If stakeholders judge companies based on meeting environmental, social, and governance (ESG) goals, it’s natural to tie executive compensation to those goals. After all, environmentally friendly companies may one day attract more and cheaper capital and achieve higher valuations.

But there’s a long way to go before most compensation committees find the optimal way to incorporate ESG into pay packages. Nevertheless, a March study by the London Business School and Pricewaterhouse Coopers found that 45% of large U.K. companies have introduced ESG metrics into executive compensation plans. Not only that, but one-in-four U.K. companies have added ESG metrics to long-term incentive programs.

The United States has incorporated ESG metrics more slowly. According to a June Willis Towers Watson study, Apple, Chipotle Mexican Grill, McDonald’s, Clorox, and Starbucks link a portion of their executive pay to metrics for emissions reduction and employee diversity. But overall, only about one-third of public companies have followed suit.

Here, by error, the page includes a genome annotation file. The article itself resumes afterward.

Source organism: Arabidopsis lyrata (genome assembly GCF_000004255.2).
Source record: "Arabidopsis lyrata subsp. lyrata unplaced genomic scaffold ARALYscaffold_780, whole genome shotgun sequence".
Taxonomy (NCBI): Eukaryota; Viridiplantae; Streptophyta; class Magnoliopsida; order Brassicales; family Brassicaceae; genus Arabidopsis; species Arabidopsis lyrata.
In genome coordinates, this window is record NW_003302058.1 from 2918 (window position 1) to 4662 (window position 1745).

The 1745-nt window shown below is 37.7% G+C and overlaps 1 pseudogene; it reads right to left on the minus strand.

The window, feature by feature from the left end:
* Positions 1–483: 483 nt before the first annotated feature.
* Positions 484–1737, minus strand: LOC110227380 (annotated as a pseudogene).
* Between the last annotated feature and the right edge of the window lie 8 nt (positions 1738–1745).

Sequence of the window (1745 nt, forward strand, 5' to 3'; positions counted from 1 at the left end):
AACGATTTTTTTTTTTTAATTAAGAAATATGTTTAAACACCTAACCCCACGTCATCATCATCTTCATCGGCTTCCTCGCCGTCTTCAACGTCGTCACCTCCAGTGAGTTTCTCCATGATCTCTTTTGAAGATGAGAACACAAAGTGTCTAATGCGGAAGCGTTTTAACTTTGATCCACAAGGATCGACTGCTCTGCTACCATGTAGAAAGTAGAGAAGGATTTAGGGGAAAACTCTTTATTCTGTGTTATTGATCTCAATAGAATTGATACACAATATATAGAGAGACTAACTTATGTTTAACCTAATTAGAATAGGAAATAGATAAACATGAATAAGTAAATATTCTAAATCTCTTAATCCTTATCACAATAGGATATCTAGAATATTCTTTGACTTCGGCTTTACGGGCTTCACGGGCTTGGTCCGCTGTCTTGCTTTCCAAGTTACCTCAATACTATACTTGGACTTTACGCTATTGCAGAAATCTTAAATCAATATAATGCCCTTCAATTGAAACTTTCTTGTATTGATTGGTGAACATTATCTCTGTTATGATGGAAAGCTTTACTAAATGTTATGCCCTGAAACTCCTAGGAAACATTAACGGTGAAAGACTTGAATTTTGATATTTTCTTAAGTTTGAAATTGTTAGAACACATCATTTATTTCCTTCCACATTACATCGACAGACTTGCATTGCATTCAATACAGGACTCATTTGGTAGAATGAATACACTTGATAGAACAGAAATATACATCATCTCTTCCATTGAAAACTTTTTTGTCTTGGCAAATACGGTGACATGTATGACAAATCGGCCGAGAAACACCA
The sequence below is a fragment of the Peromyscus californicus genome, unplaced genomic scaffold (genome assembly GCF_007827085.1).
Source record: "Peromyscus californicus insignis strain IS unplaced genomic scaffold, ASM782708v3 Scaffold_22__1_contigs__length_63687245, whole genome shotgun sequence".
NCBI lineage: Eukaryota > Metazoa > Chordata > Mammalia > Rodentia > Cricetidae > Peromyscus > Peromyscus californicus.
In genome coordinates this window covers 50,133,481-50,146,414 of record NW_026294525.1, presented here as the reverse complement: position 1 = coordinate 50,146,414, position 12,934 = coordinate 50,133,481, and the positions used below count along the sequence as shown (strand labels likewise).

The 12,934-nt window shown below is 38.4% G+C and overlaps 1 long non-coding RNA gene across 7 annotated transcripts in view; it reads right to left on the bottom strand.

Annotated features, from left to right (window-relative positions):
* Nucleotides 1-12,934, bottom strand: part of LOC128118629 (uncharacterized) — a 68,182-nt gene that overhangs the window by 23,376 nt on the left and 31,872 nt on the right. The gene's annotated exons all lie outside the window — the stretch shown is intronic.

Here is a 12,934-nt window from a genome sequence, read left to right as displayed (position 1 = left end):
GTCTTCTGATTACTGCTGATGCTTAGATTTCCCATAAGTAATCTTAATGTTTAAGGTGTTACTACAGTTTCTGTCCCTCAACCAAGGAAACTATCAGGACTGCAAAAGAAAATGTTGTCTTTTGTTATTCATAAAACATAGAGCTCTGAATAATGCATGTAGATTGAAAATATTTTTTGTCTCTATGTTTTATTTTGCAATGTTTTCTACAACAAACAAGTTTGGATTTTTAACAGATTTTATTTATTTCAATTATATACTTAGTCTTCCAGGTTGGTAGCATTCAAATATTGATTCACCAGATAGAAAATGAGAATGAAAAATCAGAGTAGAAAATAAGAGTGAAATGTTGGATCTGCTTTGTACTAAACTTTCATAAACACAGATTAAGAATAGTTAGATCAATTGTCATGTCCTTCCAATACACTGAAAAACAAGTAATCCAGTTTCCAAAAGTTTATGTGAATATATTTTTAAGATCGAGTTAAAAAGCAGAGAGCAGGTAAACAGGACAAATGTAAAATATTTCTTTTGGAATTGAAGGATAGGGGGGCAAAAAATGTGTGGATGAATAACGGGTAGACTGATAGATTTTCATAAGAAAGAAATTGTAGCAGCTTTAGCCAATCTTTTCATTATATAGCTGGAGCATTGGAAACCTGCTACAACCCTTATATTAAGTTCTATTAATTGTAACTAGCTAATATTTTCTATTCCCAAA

And in the United States, ESG targets are most often part of bonus pay. That’s an effective initial strategy because it gives a board’s compensation committee a bit of flexibility and the chance to course-correct if the performance targets prove faulty, said Tom Gosling, executive fellow of the Centre for Corporate Governance at London Business School, on a panel at the Council of Institutional Investors’ fall conference.

Tom Gosling, London Business School

Globally, ESG metrics are “toughening up,” Gosling said. Traditionally linked to employee engagement surveys and employee health and safety records, ESG targets are evolving to include carbon reduction goals and diversity and inclusion efforts.

“Over half of companies are setting targets based on key performance indicators on quite specific, measurable outcomes, as opposed to some of the rather wishy-washy KPIs that we saw in earlier adoption,” said Gosling.